In Search of the Cradle of Civilization

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In Search of the Cradle of Civilization: New Light on Ancient India
In Search of the Cradle of Civilization.jpg
Author Georg Feuerstein, Subhash Kak, and David Frawley
Language English
Subject Out of India theory
Publisher Quest Books
Publication date
Media type Print
ISBN 0-8356-0720-8
OCLC 32051035

In Search of the Cradle of Civilization: New Light on Ancient India is a 1995 book by Georg Feuerstein, Subhash Kak, and David Frawley in which they argue against the theories that Indo-European peoples arrived in India in the middle of the second millennium BC (Indo-Aryan migration) and support the concept of "Indigenous Aryans" and the Out of India theory.

The book was published by Quest Books, a branch of the Theosophical Society in America.


Contradicting earlier views of colonial historians, the authors argue that Vedic civilization grew out of the "Indus-Sarasvati civilization", or "Indus Valley civilization". The authors enumerate fifteen arguments for their revisionist views. Several of these arguments emphasize linguistic, architectural, cultural, agricultural, and technological continuity between Harappan culture, the Vedas, and post-Vedic Hinduism. They also argue that it is improbable that the Vedas were the product of a nomadic or semi-nomadic group. Early opinion considered the Rigveda as containing memories of an earlier nomadic period, whilst the later Vedas were the product of a society native to India. The authors argue that this early viewpoint of the Rigveda is based on mistaken and speculative interpretations, and that in actuality the Rigveda also describes society native to India.

The authors leave open the view that India is the Urheimat (original homeland) of the Indo-Europeans (the "out of India model"), saying that "the Aryans could just as well have been native to India for several millennia, deriving their Sanskritic language from earlier Indo-European dialects."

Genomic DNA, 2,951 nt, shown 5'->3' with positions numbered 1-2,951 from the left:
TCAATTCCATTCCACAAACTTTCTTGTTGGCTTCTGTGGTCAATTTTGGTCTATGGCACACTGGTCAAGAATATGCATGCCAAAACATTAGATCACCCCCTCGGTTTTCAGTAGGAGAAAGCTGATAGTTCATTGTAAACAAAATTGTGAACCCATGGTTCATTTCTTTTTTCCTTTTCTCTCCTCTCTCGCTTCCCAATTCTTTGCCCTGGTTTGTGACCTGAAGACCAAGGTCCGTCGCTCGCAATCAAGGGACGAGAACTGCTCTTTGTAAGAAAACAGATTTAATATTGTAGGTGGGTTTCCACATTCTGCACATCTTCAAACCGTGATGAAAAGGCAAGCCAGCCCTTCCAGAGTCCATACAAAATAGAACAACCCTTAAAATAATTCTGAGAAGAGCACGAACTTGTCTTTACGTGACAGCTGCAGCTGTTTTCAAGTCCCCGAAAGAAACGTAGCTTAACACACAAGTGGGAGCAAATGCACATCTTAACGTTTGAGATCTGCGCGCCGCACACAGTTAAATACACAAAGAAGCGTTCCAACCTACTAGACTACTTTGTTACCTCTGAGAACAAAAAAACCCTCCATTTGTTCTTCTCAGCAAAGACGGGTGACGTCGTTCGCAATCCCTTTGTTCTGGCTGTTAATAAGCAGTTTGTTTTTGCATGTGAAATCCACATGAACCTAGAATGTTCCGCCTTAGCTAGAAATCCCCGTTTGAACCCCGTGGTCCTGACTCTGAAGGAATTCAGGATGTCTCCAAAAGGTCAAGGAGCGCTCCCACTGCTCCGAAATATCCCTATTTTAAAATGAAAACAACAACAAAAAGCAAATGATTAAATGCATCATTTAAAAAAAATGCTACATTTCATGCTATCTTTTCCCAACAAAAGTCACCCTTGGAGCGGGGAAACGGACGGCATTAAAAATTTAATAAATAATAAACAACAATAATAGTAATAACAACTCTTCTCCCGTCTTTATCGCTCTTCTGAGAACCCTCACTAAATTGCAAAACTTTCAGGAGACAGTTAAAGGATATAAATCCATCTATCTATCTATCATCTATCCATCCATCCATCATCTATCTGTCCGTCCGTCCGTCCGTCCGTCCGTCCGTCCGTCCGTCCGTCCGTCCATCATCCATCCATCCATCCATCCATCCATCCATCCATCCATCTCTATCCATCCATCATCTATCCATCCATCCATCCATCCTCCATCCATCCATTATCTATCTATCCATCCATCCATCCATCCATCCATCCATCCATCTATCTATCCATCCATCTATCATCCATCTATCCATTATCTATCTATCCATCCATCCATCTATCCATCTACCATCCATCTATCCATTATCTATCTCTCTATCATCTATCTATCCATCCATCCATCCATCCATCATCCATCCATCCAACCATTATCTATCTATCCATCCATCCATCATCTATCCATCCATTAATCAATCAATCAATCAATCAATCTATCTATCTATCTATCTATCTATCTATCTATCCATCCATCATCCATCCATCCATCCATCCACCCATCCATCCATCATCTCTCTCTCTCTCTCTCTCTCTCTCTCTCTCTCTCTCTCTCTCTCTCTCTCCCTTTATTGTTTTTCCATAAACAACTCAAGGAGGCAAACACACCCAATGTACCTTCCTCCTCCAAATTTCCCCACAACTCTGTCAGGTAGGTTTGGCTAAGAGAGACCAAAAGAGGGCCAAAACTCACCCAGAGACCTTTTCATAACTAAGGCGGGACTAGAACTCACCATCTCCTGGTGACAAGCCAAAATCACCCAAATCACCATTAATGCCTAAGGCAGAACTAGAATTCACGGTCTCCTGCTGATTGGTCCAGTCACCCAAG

The authors find continuity in Indian spiritual and religious artifacts from Mehrgarh, one of the first cities in the world, to the present. Historical linguistics does not rule out elements of cultural continuity in spite of language change, so that such claims, likewise, are not in conflict with mainstream opinion. In the view of the authors, however, this alleged continuity rules out the later influx of another ethnic group.


A review by M. K. Dhavalikar called it a "beautifully printed" contribution to the literature equating Vedic Aryans with the Harappans.[1] Dhavalikar wrote that the authors state that there is no archaeological evidence of a massive invasion or migration, and stated that they make a strong case but that the book fails on crucial points, such as not explaining why chariots are absent from Harappan culture while prominent in the Vedas.[1] Ultimately, the attempt to rewrite history is not convincing.[1] The book was reviewed in Yoga Journal,[2] in Varnam,[3] and on INDOlink.[4]

New age writer Deepak Chopra hailed the book as "ground-breaking".[5]

Bibliographic information[edit]

See also[edit]



  • Narasingha Sil's Review of Georg Feuerstein, Subhash Kak & David Frawley, In Search of the Cradle of Civilization: New Light on Ancient India (1995. First Indian edn. Delhi: Motilal Banarasidas, 1999) in The Statesman, Calcutta (December 6, 1999).
  • 'Pseudoscience and Postmodernism: Antagonists or Fellow-Travelers?'] in: Garrett G. Fagan (2006). Archaeological Fantasies: How Pseudoarchaeology Misrepresents the Past and Misleads the Public. Routledge. ISBN 0-415-30593-4.